Synopsis (Goodreads): We all sense it – something big is going on. You feel it in your workplace. You feel it when you talk to your children. You can’t miss it when you read the newspapers or watch the news. Our lives are speeding up – and it is dizzying.
In Thank You for Being Late, a work unlike any he has attempted before, Thomas L. Friedman exposes the tectonic movements that are reshaping the world today and explains how to get the most out of them.
Friedman’s thesis is that to understand the twenty-first century, you need to understand that the planet’s three largest forces – Moore’s law (technology), the market (globalization) and Mother Nature (climate change and biodiversity loss) – are all accelerating at once, transforming the workplace, politics, geopolitics, ethics and community. An extraordinary release of energy is reshaping everything from how we hail a taxi to the fate of nations to our most intimate relationships. It is creating vast new opportunities for individuals and small groups to save the world – or perhaps to destroy it.
Reviewing non-fiction books is hard! Now that I have that confession out of the way, I was first introduced to Thomas Friedman when I picked up The World is Flat around 10 years ago and I loved the way he broke down the complexities of globalization into an enjoyable, story-like reading experience.
As with The World is Flat, Friedman’s journalistic and inherently optimistic writing style drew me into Thank You For Being Late straight away. The author devotes much of the first half of the book to discussing how accelerations in rates of change in technology, globalization and in Mother Nature are impacting each other and transforming every aspect of modern life – how these accelerations are dramatically reshaping the world as we know it, as well as the mismatch that has arisen between this rate of change and our ability to make the most of these accelerations or mitigate their more negative impacts.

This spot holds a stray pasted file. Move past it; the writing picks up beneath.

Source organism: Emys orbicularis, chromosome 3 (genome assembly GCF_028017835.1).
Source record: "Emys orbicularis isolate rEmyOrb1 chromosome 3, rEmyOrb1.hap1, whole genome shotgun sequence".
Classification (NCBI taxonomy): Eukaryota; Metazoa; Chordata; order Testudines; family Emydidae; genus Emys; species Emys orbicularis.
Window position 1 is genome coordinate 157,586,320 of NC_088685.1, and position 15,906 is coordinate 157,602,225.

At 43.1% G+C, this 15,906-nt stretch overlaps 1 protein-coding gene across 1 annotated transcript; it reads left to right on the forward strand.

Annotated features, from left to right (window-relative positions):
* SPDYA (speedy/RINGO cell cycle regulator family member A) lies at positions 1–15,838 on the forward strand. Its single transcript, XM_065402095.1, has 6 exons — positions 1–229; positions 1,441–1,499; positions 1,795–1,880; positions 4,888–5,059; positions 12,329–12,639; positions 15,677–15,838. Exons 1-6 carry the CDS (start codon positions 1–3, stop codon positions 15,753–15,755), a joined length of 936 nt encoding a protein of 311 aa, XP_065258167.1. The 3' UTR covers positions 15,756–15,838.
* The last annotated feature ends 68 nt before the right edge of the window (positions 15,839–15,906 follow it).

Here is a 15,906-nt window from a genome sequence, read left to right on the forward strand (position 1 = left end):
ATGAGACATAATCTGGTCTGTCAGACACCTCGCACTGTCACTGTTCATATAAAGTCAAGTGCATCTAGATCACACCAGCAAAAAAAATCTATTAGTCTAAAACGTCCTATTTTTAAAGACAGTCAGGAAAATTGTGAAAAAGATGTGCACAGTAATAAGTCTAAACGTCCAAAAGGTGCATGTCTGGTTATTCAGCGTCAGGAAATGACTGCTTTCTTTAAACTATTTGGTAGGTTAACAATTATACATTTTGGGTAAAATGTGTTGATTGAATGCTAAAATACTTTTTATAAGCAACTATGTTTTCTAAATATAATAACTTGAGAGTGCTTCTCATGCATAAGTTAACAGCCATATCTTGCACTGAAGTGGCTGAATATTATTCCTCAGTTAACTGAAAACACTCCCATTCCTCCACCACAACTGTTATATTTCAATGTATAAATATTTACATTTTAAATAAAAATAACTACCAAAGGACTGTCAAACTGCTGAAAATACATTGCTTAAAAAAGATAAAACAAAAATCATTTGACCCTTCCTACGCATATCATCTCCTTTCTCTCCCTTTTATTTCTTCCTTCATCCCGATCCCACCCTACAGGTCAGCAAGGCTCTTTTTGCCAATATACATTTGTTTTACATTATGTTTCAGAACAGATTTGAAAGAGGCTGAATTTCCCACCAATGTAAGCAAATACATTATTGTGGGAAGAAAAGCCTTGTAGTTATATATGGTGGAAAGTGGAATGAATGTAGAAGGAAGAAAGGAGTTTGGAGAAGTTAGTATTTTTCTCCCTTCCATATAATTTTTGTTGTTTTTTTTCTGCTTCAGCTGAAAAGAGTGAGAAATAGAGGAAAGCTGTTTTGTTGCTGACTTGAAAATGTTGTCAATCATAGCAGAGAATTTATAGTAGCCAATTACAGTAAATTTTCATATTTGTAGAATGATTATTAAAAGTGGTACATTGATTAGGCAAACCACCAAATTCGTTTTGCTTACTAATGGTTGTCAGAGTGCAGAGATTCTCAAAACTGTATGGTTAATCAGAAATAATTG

Technologically speaking, you could probably call me an ostrich with my head stuck in the sand. So when Friedman dived straight into his argument with Moore’s Law a part of me went “Eeeeeeeek!” (As an FYI – Moore’s law refers to an observation made by Intel co-founder Gordon Moore in 1965. He noticed that the number of transistors per square inch on integrated circuits had doubled every year since their invention. Moore’s law predicts that this trend will continue into the foreseeable future – thank you Investopedia!). However, I quickly realized….1) Technology is fascinating (or is it just Friedman that makes it so?), and its use in both positive and negative ways can have far-reaching consequences that stretch way beyond imagination; and 2) I appreciate my boyfriend’s techno-geekiness so much more!
What I loved about this book was how the author once again managed to deconstruct a massive global phenomenon with three main forces and present it to the layman reader in an immaculately researched and thought provoking reading experience.
It’s clear that Thomas Friedman feels strongly about the subjects covered. Technology, the global market and Mother Nature can be all be pretty dry if poorly tackled, but with his journalistic reporting style, references to human stories, and quirky facts (I now know that 60% of South Koreans surveyed in 2015 would rather give up sex than personal use of their mobile phones…it’s funny what sticks around in your mind), the author has delivered a timely and essential read for anyone who wants to understand the major forces affecting us today and what it would take to survive and thrive in this exponentially changing world.